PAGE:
Essays on Intergenerational Cultural Assimilation

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2019-05

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Abstract

This dissertation is comprised of two studies on intergenerational cultural assimilation. The first chapter looks at the effect of preferences on assimilation in terms of residential outcomes. Parent's desire to transmit their culture to their children can lead them to reside with neighbors of the same ethnicity. Ethnic segregation may be an outcome of such sorting. I develop a theoretical model of intergenerational cultural transmission that incorporates moving and neighbor choices. I prove how these choices can generate a dynamic equilibrium in which ethnic segregation will persist in the long run at the disaggregate neighborhood level with diversity in the aggregate. I examine whether model predictions regarding these segregation inducing parental moves are supported by data. I use U.S Census Microdata (1990, 2000) and U.K Fourth National Survey of Ethnic Minorities (1993-1994). The empirical strategy exploits variation in moves by the presence and age of children, ethnicity shares and cultural motivations. I find that a one standard deviation increase in share of own ethnicity in a location reduces the probability of leaving that location by .8 percentage points (7.6%) for parents compared to non-parents. Parents are also 1.76 percentage points (3.6%) more likely to go from a location with a lower share of own ethnicity to one with a higher share of own ethnicity. These effects are stronger for parents with young children. The findings suggest that young children may be disproportionately more exposed to ethnic enclaves. Cultural transmission appears to be an important causal determinant of the differential sorting patterns and a possible mechanism to help explain persistence in enclaves. The second chapter examines the effect of linguistic constraints on outcomes. In particular, I study the causal impact of English proficiency among immigrant parents on language skills, educational outcomes and attitudes of second-generation immigrants in the U.K. To address the endogeneity in parent's English proficiency, I take advantage of the phenomenon that younger children learn languages more easily than older children. I employ a difference in difference strategy based on the instrument proposed by Bleakely and Chin (2004)- age at arrival of immigrant parents who came as children from English and non-English speaking countries to the U.K. I find that parent's English proficiency has a significant and positive impact on the English proficiency of their U.K born children. I also find a positive impact on their years of schooling, probability of pursuing higher education and job satisfaction. The impact of parental English proficiency on social attitudes related to risk taking, trustworthiness and political interest is negative. Additionally, individuals to English proficient parents are less likely to perceive religion to be of significance. They are also less likely to consider retention of own identity as crucial. I find parent's educational qualification, labor force status and residential location to be important channels in explaining these language effects.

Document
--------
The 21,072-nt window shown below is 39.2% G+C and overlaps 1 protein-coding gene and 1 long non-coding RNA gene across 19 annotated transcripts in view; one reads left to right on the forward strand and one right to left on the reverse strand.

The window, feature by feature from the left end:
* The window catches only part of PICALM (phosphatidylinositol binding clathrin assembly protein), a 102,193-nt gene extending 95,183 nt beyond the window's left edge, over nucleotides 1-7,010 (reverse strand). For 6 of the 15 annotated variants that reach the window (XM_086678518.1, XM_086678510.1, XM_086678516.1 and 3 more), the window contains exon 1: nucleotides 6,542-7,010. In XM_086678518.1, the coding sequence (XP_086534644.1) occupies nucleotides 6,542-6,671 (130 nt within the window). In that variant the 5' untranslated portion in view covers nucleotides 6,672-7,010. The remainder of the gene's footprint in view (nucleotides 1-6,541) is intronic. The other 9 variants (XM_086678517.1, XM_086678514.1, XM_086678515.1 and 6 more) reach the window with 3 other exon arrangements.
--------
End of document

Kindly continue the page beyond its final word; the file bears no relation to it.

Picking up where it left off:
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Keywords

Cultural Transmission, Migration, Ethnic Enclaves, Segregation

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